When World War II ended, Europe was devastated. There were over 40 million displaced people across the continent, including 8 million civilians in Germany alone, 10% of them Jewish. Malaria, tuberculosis and famine were serious threats in areas that lacked a stable society, moral authority and basic infrastructure. In his wide-ranging and consistently enlightening Ruin and Renewal: Civilizing Europe After World War II, Paul Betts shows how efforts to “civilize” these devastated regions influenced much of our world today. His account combines political, cultural and intellectual history, while also touching on science, religion, photography, architecture and archaeology.
The first humanitarian efforts were waged by foreign volunteers from both secular and religious groups. Among the many agencies was the United Nations Relief and Rehabilitation Administration, made up of workers from 44 countries. They offered help to the “victims of German and Japanese barbarism,” and their legacy is mixed, but the organization “did forge a new language of civilization . . . for postwar Europe.”
Other types of aid had religious overtones. In 1946 Winston Churchill asserted that there “can be no revival of Europe without a spiritually great France and a spiritually great Germany.” His message of forgiveness went as far as a personal contribution to the defense fund for German officers accused of war crimes. Likewise, Presidents Truman and Eisenhower shaped a good deal of U.S. foreign policy according to their Christian beliefs.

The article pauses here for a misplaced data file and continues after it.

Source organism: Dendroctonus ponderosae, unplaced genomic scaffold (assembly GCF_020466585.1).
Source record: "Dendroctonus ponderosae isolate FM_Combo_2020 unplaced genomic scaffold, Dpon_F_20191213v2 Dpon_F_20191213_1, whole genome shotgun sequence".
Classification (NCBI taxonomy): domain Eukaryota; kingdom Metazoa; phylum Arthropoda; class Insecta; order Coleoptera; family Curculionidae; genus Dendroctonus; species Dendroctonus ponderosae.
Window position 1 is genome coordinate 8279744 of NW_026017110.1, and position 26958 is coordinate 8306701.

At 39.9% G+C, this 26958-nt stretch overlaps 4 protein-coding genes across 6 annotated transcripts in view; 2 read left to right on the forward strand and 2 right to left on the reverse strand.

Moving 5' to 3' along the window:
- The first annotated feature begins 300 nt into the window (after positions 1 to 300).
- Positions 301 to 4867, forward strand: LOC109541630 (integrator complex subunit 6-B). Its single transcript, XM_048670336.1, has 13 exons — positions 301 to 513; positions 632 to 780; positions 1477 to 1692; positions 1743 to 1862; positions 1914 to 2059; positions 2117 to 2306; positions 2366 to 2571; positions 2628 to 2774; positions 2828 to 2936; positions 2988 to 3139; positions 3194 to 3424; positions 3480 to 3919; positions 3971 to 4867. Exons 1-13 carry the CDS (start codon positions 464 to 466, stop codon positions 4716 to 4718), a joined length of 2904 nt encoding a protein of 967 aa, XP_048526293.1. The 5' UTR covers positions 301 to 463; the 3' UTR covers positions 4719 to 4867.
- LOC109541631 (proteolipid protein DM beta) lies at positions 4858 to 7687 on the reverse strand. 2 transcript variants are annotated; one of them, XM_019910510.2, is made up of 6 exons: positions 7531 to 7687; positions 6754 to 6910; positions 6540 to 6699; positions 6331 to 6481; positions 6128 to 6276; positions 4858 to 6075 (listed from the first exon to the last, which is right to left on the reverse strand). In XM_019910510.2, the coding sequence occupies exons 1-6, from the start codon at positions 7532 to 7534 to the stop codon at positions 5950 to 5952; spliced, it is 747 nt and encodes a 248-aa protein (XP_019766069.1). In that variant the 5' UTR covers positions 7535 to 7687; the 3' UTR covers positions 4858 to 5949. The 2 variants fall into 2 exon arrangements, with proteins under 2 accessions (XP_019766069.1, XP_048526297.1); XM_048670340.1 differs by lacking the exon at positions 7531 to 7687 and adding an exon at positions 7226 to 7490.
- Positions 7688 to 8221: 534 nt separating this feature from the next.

The first half of the book focuses on the European continent, and the second half concentrates on Europe’s changing role in the wider world with regard to empire and decolonization. In all, this splendid overview provides striking new insights about where the Western world has been and where we may be going.